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This EPA-approved neem oil product works to control over 200 different kinds of insect pests
without harsh chemicals. NimBioSys is an all natural extract of the neem tree and works in a
variety of ways; depending on the insect type, neem can repel them, disrupt their growth
hormones, or prevent their ability to reproduce. Natural neem oil is effective for use against aphids,
beetles, stink bugs, leafhoppers, whiteflies, mealy bugs, mites, weevils, scale and thrips. Our
100% natural neem oil insecticide product includes azadirachtin (3000ppm), a naturally occuring
compound that's extremely important for effective pest control. For all uses, mix ratio of
1:100-1:200 parts NimBioSys with water (0.5% to 1.0%). Apply at 7-14 day intervals at onset of
pests, and then as needed.
EPA's list of Biochemicals for Bedbug Control:
100% Cold-Pressed Neem Oil Insecticide
Over the past few years, neem oil has become one of the most highly recommended pesticides in the world because it
controls pests without harming most beneficial insects.
However, nearly all neem oil sold in the U.S. as a pesticide (until now) had actually been a “clarified” extract of neem oil.
That means the azadirachtin — generally considered to be the single most important insect-controlling compound in
neem — had been removed.
Last year, for the first time ever, the U.S. Environmental Protection Agency (EPA) approved full-spectrum neem oil —
including the azadirachtin — to be sold as a pesticide. In the USA. Fairfield, Iowa-based Soil Technologies Corp.(www.
americanatural.com) is the distributor for NimBioSys™ Neem Oil Biological Insecticide, the first 100% neem oil to be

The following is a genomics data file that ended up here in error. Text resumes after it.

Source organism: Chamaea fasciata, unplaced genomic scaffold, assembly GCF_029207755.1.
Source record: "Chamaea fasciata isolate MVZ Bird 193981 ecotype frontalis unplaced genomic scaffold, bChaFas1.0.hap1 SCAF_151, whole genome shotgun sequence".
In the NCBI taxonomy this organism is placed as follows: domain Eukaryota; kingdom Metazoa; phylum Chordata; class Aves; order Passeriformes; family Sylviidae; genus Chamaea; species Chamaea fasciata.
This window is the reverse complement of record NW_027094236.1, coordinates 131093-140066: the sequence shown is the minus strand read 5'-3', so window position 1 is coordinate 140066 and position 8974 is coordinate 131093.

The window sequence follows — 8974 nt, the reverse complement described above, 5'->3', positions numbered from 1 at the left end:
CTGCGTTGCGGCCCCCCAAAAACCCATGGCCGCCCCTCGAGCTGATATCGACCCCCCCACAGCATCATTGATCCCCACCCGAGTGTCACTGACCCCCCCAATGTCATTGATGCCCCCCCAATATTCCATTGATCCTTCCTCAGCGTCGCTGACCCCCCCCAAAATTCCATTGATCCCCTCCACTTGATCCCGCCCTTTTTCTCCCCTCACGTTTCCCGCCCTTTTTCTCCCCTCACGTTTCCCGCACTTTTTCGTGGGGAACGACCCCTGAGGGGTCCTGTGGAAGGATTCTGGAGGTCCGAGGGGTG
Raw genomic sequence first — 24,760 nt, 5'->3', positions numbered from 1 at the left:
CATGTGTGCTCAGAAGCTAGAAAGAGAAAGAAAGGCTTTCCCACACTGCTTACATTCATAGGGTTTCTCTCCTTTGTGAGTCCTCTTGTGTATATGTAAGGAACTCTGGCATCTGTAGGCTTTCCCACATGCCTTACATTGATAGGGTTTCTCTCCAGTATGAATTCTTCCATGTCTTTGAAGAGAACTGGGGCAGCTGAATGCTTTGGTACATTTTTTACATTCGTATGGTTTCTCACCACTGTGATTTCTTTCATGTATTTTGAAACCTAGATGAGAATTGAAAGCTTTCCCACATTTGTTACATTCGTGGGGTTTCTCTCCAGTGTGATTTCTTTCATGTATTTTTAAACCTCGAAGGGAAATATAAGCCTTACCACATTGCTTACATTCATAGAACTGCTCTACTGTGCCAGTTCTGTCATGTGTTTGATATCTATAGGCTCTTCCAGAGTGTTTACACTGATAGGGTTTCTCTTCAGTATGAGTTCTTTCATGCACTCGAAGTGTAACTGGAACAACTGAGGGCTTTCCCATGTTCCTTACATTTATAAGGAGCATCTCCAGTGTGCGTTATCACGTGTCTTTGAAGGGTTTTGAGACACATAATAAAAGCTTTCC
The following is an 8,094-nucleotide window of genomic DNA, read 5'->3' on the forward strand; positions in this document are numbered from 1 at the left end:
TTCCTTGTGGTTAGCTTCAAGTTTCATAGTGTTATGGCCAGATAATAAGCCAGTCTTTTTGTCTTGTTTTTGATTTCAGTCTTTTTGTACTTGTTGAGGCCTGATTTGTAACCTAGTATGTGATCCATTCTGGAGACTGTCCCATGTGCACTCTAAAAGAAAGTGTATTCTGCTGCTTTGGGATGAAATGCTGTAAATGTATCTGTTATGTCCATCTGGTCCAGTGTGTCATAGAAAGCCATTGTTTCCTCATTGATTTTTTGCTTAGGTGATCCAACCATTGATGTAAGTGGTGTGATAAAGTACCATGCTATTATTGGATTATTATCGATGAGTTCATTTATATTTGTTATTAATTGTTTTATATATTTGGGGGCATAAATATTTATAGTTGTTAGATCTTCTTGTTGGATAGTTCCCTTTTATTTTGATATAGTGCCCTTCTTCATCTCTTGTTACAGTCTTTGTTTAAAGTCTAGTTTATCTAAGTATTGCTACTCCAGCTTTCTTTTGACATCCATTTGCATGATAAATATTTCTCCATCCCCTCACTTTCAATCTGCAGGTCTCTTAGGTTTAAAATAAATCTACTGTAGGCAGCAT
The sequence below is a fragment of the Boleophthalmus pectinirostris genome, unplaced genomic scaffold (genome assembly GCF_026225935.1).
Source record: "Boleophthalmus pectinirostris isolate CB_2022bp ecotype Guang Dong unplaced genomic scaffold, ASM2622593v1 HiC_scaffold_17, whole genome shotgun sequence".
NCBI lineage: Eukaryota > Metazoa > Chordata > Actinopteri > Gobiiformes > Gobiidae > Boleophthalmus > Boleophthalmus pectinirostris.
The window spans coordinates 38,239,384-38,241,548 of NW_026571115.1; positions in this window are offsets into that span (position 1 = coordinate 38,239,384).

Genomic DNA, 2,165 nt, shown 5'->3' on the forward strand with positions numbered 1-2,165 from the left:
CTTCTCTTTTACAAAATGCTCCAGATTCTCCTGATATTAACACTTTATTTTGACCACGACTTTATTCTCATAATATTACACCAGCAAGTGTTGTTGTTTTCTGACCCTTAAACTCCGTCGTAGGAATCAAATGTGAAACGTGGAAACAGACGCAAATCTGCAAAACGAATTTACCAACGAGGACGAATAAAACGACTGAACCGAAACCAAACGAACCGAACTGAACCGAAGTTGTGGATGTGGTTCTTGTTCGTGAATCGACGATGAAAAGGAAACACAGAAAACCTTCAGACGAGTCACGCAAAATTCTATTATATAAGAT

sold with an EPA-approved label as an organic pesticide.
“This is a major step forward for organic gardeners and growers as well as people who are concerned about minimizing
their impact on the environment,” said Steve Nichols, V.P. of Soil Tech. “While full-spectrum neem oil has been available
for personal use as an ayurvedic treatment, it hasn’t had an EPA-approved label detailing its use as a pest control.”
Some botanical pesticides are derived from natural sources, but also contain toxic compounds that can harm people and
beneficial insects (i.e. rotenone). On the other hand, pure neem oil is a therapeutic ingredient found in products ranging
from lotions and salves to shampoos and soap.
The difference between neem and other botanical pesticides is that neem works as an insect repellent, growth regulator
and anti-feedant rather than just killing the pest outright. “You don’t get the immediate knock-down you see with toxic
pesticides but you also don’t harm beneficials,” says Nichols. “Neem doesn’t affect insects unless they’re chewing on
NimBioSys is labeled to treat a wide variety of pests including aphids, caterpillars, beetles, stink bugs, leafhoppers,
whiteflies, mealy bugs, mites, weevils, scale, leaf miners and thrips. According to the EPA, the cold-pressed neem oil “will
not cause adverse effects to humans and other non-target organisms when used according to label directions.”
Neem oil comes from the seed of the neem tree (Azadirachta indica), which has been used in tropical countries for
thousands of years. Known as the “village pharmacy” in its native India, it is one of the most widely used medicinal herbs
in the world. The EPA approval of NimBioSys follows nearly two years of extensive testing and review of data from dozens
of international studies.
Directions For Use:
Mix 1-1/2 to 2 teaspoons of NimBioSys neem oil per quart of water (1 to 1-1/2 oz. per gallon) to
make a spray mix. Add about 1/2 this amount of liquid dish soap or other surfactant to get the oil to
mix with the water. Warm water will make this process easier. Put this mixture in a pump spray
bottle or other sprayer, shaking well before each use to get the oil in suspension.
Spray the neem oil mixture on plant leaf surfaces until it runs off. Then allow the mixture to dry.